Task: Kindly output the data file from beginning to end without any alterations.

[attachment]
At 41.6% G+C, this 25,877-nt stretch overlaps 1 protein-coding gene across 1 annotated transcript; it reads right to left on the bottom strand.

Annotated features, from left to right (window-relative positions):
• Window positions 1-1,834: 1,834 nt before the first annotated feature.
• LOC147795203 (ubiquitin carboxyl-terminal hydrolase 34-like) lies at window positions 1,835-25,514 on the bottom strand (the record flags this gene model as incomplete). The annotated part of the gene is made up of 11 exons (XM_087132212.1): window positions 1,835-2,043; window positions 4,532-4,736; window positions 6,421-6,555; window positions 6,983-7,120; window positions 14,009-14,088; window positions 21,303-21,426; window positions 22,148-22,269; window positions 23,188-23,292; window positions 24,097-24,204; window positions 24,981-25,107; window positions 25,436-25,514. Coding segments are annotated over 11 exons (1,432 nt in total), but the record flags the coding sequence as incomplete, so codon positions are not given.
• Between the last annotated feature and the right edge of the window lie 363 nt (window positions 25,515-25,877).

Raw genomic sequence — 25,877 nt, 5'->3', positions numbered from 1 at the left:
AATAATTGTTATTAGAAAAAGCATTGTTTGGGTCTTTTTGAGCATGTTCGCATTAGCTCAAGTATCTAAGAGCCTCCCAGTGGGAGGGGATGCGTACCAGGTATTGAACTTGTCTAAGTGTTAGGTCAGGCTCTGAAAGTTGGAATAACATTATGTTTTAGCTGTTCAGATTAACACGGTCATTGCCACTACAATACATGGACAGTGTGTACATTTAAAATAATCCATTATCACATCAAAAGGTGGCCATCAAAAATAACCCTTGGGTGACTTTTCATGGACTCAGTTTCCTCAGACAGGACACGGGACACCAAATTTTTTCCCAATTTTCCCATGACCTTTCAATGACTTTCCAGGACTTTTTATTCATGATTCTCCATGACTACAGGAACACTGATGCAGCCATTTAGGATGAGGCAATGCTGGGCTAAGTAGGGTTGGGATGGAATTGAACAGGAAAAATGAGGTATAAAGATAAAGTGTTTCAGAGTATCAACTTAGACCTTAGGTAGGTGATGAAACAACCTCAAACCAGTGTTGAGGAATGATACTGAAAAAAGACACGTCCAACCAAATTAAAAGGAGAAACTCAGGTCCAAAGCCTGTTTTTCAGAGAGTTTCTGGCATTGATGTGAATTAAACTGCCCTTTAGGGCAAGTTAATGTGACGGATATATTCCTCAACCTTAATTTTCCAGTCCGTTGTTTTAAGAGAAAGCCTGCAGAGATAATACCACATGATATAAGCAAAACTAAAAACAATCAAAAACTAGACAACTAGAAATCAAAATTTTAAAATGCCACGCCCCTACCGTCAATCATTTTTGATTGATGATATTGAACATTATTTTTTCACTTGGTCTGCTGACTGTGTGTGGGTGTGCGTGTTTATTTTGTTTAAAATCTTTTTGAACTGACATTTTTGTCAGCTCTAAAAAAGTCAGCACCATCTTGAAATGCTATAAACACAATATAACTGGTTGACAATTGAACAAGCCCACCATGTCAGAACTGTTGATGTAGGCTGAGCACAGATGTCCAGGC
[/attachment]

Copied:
At 41.6% G+C, this 25,877-nt stretch overlaps 1 protein-coding gene across 1 annotated transcript; it reads right to left on the bottom strand.

Annotated features, from left to right (window-relative positions):
• Window positions 1-1,834: 1,834 nt before the first annotated feature.
• LOC147795203 (ubiquitin carboxyl-terminal hydrolase 34-like) lies at window positions 1,835-25,514 on the bottom strand (the record flags this gene model as incomplete). The annotated part of the gene is made up of 11 exons (XM_087132212.1): window positions 1,835-2,043; window positions 4,532-4,736; window positions 6,421-6,555; window positions 6,983-7,120; window positions 14,009-14,088; window positions 21,303-21,426; window positions 22,148-22,269; window positions 23,188-23,292; window positions 24,097-24,204; window positions 24,981-25,107; window positions 25,436-25,514. Coding segments are annotated over 11 exons (1,432 nt in total), but the record flags the coding sequence as incomplete, so codon positions are not given.
• Between the last annotated feature and the right edge of the window lie 363 nt (window positions 25,515-25,877).

Raw genomic sequence — 25,877 nt, 5'->3', positions numbered from 1 at the left:
AATAATTGTTATTAGAAAAAGCATTGTTTGGGTCTTTTTGAGCATGTTCGCATTAGCTCAAGTATCTAAGAGCCTCCCAGTGGGAGGGGATGCGTACCAGGTATTGAACTTGTCTAAGTGTTAGGTCAGGCTCTGAAAGTTGGAATAACATTATGTTTTAGCTGTTCAGATTAACACGGTCATTGCCACTACAATACATGGACAGTGTGTACATTTAAAATAATCCATTATCACATCAAAAGGTGGCCATCAAAAATAACCCTTGGGTGACTTTTCATGGACTCAGTTTCCTCAGACAGGACACGGGACACCAAATTTTTTCCCAATTTTCCCATGACCTTTCAATGACTTTCCAGGACTTTTTATTCATGATTCTCCATGACTACAGGAACACTGATGCAGCCATTTAGGATGAGGCAATGCTGGGCTAAGTAGGGTTGGGATGGAATTGAACAGGAAAAATGAGGTATAAAGATAAAGTGTTTCAGAGTATCAACTTAGACCTTAGGTAGGTGATGAAACAACCTCAAACCAGTGTTGAGGAATGATACTGAAAAAAGACACGTCCAACCAAATTAAAAGGAGAAACTCAGGTCCAAAGCCTGTTTTTCAGAGAGTTTCTGGCATTGATGTGAATTAAACTGCCCTTTAGGGCAAGTTAATGTGACGGATATATTCCTCAACCTTAATTTTCCAGTCCGTTGTTTTAAGAGAAAGCCTGCAGAGATAATACCACATGATATAAGCAAAACTAAAAACAATCAAAAACTAGACAACTAGAAATCAAAATTTTAAAATGCCACGCCCCTACCGTCAATCATTTTTGATTGATGATATTGAACATTATTTTTTCACTTGGTCTGCTGACTGTGTGTGGGTGTGCGTGTTTATTTTGTTTAAAATCTTTTTGAACTGACATTTTTGTCAGCTCTAAAAAAGTCAGCACCATCTTGAAATGCTATAAACACAATATAACTGGTTGACAATTGAACAAGCCCACCATGTCAGAACTGTTGATGTAGGCTGAGCACAGATGTCCAGGC